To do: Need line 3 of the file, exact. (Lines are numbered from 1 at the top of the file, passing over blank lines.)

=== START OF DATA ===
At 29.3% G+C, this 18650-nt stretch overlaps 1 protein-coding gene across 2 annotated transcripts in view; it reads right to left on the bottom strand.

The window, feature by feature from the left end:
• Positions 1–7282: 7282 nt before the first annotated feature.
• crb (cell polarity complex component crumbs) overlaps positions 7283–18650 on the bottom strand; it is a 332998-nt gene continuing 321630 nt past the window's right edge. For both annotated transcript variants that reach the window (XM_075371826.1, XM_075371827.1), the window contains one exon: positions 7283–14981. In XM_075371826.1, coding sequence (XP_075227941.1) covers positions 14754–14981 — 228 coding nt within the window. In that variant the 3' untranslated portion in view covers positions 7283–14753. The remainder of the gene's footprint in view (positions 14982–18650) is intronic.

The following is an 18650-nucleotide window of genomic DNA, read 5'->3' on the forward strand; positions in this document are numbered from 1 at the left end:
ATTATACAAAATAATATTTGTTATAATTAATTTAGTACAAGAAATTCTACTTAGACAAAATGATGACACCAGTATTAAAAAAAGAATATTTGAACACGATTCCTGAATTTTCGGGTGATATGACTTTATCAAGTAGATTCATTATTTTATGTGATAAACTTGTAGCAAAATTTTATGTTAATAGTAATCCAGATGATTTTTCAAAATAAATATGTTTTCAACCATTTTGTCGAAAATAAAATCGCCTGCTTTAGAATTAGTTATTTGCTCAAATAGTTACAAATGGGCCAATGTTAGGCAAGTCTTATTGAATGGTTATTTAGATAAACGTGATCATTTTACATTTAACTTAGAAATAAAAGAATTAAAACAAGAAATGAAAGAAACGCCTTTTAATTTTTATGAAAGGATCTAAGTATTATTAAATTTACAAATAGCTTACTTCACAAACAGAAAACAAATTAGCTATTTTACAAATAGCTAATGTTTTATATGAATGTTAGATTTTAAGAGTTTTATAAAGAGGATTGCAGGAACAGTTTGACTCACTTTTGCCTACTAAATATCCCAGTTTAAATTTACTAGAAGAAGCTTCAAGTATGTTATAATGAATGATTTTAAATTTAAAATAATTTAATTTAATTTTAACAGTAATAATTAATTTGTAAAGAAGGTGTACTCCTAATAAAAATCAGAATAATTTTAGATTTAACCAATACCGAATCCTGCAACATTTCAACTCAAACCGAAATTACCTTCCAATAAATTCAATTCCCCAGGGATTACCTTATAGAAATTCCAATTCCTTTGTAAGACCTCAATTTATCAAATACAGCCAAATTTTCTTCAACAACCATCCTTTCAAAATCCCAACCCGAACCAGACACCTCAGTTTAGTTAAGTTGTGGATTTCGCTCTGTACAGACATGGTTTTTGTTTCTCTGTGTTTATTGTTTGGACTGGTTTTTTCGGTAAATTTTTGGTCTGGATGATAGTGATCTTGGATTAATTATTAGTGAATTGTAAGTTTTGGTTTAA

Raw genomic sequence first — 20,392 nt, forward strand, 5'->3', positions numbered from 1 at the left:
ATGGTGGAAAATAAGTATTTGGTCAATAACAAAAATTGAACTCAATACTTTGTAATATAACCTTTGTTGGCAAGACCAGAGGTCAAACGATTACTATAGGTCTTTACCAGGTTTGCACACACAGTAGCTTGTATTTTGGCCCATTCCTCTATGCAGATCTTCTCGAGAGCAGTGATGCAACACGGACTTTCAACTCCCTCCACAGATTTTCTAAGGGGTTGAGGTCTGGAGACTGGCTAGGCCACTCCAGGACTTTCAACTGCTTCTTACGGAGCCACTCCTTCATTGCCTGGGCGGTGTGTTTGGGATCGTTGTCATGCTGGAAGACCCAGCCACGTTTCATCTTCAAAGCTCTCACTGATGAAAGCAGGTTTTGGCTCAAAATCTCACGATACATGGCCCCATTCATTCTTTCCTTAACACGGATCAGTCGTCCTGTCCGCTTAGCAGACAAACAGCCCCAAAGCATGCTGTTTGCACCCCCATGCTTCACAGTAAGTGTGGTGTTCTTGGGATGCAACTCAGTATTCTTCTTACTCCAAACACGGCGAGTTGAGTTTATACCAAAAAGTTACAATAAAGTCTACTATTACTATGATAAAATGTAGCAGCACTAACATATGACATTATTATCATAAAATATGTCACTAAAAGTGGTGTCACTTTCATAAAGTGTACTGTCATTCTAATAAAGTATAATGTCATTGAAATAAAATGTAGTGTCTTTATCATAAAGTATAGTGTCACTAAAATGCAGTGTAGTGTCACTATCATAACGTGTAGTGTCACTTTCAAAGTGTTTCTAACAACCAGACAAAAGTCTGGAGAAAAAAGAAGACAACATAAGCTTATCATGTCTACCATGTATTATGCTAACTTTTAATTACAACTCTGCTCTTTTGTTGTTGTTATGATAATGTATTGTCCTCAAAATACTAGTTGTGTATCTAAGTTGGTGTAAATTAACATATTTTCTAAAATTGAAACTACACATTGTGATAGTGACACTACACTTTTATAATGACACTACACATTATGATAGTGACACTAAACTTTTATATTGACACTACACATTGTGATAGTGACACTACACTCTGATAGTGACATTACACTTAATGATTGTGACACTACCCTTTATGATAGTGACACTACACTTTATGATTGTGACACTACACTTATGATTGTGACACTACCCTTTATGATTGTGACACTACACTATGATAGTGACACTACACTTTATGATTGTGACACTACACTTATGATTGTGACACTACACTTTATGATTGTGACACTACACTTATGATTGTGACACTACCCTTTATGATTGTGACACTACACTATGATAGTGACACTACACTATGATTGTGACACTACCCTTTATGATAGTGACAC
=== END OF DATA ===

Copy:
• Positions 1–7282: 7282 nt before the first annotated feature.